|Dec 9 (Reuters) - A TD Ameritrade Holding Corp employee who said the firm retaliated against him for complaining about potential securities law violations must arbitrate the claim instead of suing in court, a federal appeals court ruled on Monday.|
The ruling by the 3rd U.S. Court of Appeals could further weaken U.S. Securities and Exchange Commission rules that carry out procedures required by the 2010 Dodd-Frank financial reform law to protect whistleblowers and curb retaliation against them by employers, lawyers said.
The law created a private cause of action for whistleblowers whose employers retaliate against them for lawfully providing information to the SEC, or making disclosures protected under the Sarbanes-Oxley governance law. But a spate of recent federal court decisions are split about the reach of those protections.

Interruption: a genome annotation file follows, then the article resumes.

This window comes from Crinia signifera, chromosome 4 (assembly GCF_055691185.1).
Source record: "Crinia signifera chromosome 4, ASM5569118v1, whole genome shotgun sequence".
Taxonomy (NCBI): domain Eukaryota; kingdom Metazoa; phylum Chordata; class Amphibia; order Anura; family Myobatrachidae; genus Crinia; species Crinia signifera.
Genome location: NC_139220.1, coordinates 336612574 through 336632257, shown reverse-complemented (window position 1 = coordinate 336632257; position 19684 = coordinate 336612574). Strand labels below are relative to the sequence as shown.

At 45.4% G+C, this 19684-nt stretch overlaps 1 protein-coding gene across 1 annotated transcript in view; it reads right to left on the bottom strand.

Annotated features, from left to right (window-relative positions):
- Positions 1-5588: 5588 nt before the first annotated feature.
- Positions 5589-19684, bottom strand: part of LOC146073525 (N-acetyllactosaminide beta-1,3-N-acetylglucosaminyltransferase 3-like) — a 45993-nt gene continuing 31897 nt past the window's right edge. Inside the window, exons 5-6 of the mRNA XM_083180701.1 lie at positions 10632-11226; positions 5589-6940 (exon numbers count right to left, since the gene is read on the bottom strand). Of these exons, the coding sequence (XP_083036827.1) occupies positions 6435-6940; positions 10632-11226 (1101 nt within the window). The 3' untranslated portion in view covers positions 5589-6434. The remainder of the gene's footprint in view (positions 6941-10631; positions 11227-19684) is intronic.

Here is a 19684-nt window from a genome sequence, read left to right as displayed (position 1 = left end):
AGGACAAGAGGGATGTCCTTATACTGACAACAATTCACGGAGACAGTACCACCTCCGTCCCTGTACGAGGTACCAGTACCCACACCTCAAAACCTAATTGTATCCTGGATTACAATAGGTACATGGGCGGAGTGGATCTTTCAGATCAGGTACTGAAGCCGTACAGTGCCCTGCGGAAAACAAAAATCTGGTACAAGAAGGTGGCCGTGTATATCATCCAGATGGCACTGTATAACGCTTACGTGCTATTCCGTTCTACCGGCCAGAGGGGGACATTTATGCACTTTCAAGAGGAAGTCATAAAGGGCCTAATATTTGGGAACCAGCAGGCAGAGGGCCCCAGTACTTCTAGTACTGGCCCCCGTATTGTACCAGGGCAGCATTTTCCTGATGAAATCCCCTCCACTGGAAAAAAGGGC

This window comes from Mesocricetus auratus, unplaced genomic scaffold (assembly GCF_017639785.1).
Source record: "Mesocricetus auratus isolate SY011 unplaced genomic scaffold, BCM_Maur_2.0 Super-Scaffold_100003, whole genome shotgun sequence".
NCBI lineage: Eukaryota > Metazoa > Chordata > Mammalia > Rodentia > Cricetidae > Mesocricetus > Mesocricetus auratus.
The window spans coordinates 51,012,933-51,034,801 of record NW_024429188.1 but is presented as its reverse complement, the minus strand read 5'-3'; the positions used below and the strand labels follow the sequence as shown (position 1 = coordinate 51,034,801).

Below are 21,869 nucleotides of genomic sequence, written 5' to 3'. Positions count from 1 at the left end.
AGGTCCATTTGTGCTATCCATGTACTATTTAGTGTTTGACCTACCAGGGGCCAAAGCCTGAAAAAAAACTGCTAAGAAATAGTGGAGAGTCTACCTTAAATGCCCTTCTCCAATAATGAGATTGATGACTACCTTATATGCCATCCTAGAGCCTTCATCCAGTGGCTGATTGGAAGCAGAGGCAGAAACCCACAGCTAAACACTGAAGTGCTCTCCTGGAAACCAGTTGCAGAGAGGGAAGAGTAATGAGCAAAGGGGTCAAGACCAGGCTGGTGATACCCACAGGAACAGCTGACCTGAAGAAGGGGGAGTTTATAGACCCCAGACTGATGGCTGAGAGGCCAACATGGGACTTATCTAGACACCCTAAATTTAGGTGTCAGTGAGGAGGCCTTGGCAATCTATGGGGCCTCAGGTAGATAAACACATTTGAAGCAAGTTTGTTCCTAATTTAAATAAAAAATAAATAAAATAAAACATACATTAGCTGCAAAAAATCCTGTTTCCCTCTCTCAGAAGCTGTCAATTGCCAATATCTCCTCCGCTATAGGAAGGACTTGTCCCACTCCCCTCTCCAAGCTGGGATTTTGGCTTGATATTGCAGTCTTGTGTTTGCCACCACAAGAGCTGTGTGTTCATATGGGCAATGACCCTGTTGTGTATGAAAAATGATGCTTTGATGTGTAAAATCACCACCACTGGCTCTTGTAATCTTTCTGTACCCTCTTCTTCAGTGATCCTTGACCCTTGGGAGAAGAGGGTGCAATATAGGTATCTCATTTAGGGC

The three-judge panel on Monday ruled that Dodd-Frank did not invalidate an earlier employment agreement between a unit of TD Ameritrade Holding Corp and Boris Khazin, who worked in the firm's compliance group, to arbitrate employment-related disputes through the Financial Industry Regulatory Authority's system.
Employment agreements that brokers and other brokerage employees sign when joining firms typically include so-called "mandatory arbitration" provisions.
The decision hinged on language in Dodd-Frank that makes mandatory arbitration agreements unenforceable with respect to whistleblower claims under the Sarbanes-Oxley Act of 2002, a law...